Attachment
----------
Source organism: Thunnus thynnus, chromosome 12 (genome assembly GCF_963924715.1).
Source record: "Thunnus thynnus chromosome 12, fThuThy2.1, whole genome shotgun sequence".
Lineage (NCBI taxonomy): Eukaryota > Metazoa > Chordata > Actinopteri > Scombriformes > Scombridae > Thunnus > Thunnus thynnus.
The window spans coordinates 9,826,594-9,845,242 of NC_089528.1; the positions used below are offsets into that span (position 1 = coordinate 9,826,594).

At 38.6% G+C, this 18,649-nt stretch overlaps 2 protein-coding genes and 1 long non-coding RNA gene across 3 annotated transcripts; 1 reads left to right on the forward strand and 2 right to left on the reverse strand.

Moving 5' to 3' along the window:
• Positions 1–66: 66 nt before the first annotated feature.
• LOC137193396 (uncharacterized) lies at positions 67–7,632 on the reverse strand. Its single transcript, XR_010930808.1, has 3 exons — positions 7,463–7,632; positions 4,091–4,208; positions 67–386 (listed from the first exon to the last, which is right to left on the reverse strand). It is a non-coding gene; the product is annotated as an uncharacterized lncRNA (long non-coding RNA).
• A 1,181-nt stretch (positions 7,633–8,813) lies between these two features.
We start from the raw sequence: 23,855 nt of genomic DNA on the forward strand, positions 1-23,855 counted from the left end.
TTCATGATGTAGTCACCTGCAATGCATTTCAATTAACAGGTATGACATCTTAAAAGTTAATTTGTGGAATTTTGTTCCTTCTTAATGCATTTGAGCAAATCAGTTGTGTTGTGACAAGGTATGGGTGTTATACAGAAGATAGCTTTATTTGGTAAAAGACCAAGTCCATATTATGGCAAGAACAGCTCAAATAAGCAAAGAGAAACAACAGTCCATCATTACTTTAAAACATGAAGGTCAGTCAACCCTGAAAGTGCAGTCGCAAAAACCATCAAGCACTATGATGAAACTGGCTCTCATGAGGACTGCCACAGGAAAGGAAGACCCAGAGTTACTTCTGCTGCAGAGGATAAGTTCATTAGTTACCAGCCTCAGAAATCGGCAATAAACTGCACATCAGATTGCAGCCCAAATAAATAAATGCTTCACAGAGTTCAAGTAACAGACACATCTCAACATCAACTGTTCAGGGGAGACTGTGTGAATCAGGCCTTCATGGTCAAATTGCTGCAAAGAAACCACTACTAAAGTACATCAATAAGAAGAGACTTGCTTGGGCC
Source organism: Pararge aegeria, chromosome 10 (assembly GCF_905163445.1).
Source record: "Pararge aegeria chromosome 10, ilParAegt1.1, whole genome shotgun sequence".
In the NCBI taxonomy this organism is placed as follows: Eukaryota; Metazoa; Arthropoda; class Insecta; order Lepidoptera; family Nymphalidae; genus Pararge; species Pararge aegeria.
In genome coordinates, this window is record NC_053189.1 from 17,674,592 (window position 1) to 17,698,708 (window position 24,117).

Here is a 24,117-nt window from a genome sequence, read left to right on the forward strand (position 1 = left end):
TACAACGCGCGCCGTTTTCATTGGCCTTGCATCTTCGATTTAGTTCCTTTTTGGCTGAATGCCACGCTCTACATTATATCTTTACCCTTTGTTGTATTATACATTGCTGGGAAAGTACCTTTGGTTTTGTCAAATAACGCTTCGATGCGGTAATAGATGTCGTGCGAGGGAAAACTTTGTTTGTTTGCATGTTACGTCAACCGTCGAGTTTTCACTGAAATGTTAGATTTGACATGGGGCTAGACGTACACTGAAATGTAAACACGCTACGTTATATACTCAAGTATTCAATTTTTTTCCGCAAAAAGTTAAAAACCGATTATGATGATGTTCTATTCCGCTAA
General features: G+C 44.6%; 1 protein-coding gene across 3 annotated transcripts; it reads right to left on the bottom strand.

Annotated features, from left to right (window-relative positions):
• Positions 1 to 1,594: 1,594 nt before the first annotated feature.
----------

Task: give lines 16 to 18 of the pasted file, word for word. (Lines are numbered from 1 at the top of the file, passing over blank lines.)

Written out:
Here is a 24,117-nt window from a genome sequence, read left to right on the forward strand (position 1 = left end):
TACAACGCGCGCCGTTTTCATTGGCCTTGCATCTTCGATTTAGTTCCTTTTTGGCTGAATGCCACGCTCTACATTATATCTTTACCCTTTGTTGTATTATACATTGCTGGGAAAGTACCTTTGGTTTTGTCAAATAACGCTTCGATGCGGTAATAGATGTCGTGCGAGGGAAAACTTTGTTTGTTTGCATGTTACGTCAACCGTCGAGTTTTCACTGAAATGTTAGATTTGACATGGGGCTAGACGTACACTGAAATGTAAACACGCTACGTTATATACTCAAGTATTCAATTTTTTTCCGCAAAAAGTTAAAAACCGATTATGATGATGTTCTATTCCGCTAA
General features: G+C 44.6%; 1 protein-coding gene across 3 annotated transcripts; it reads right to left on the bottom strand.